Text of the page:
Erin Ryan

Humane Society International (Canada)
Manager, Campaigns - Wildlife
Kamloops, Canada
Vancouver, Canada
Non-target interactions and humane evaluation of a captive bolt trap on commensal rodents
David Fraser

What are your main responsibilities or activities in your current position?

As a campaigns manager specializing in wildlife, I lead and develop content for people to learn about and take action on a number of Canadian wildlife issues, including fur farming, human-wildlife coexistence, wildlife trade, trophy hunting, and wildlife culls. This includes science communication - taking evidence-based facts and translating them into accessible outlets like social media and our website. It also includes engaging different levels of government and other stakeholders to make change happen.

How does your current work relate to your graduate degree?

Although my graduate work focused on rodent "pest" control, my expertise has always been in human-wildlife conflicts more broadly. I found there was a gap in information on humane rodent control, and wanted to contribute to the literature. One of my graduate-directed studies involved working directly with a municipality, helping them further develop and refine their operational policies for effective, humane, and environmentally friendly rodent control. I carried this work with me past graduation and was involved in scientific consultations with the provincial government to finalize rodenticide regulations. It was so exciting to see local change that included work I did in graduate school.

Is your current career path as you originally intended?

Like many kids who had a calling to work with animals, I always thought I would be a veterinarian. However, my experience in my undergrad helped broaden my perspective and see that there were many other fields to work in. What I love about my job is that it's so close to my core values, trying to make the world a better place for animals.

What motivated you to pursue graduate work at UBC?

UBC's Animal Welfare Program has always felt like a second home to me. I knew I wanted to return for graduate studies, but I wanted to come back with burning curiosity and a question that needed answering. Through my professional work in humane wildlife control, I could confidently recommend humane options for many species of animals - but when it came to rodents, I always felt like I was helping people choose between the "least worst" options. I wanted to see if I could change that and find more humane solutions.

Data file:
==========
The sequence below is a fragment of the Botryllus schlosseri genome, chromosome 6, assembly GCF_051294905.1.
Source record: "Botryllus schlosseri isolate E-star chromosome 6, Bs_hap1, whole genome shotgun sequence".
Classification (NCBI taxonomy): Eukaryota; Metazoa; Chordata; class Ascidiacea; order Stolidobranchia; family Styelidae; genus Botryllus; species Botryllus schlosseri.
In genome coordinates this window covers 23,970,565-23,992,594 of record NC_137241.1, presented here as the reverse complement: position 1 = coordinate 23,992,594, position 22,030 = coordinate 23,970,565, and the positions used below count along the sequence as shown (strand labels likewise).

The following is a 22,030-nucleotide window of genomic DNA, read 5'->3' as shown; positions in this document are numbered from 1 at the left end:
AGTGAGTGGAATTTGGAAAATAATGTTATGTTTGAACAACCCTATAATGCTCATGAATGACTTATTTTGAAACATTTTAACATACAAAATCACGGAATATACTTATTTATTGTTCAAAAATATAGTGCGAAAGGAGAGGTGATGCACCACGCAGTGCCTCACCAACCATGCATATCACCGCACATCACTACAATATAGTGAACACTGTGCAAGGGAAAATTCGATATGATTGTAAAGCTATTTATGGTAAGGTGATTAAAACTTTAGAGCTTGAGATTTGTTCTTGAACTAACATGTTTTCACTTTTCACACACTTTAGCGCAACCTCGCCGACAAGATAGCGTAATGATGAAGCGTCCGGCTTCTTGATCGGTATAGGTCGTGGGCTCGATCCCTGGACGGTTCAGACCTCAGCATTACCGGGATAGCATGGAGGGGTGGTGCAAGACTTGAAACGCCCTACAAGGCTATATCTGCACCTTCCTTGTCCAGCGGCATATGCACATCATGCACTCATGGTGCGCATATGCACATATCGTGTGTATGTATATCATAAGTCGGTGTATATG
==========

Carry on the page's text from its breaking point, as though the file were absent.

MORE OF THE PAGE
What did you enjoy the most about your time as a graduate student at UBC?

I loved that I got to do my research work in a real-world setting, tackling a problem faced by homeowners, businesses, and all kinds of institutions. It felt so rewarding taking that research forward when I was done to inform policy change in the province.

How did the graduate degree at UBC help you achieve your career and/or personal development goals?

My supervisory committee was formed by some of the most amazing mentors in my career. They were instrumental in helping me form connections, and encouraging my growth in valuable - although at times difficult - directions. A graduate degree helped me develop new skills, refine my research skills, and a chance to share all that I had learned with my thesis and other publications. 

What key things did you do, or what attitudes or approaches did you have, that contributed to your success?

I think it's important in graduate school (and life in general) to stay curious. I find it's harder for my brain to be anxious when I'm curious. If you stay open and keep asking questions, you'll always learn something new. In the words of my favorite podcaster, Alie Ward, "Ask smart people dumb questions".

What is your best piece of advice for current graduate students preparing for their future careers?

Find something that interests you and keep following it. Whether you're following it through research or in non-academic professional settings, let your passion drive you. And be kind to yourself. You are enough. You are smart enough, you are skilled enough.


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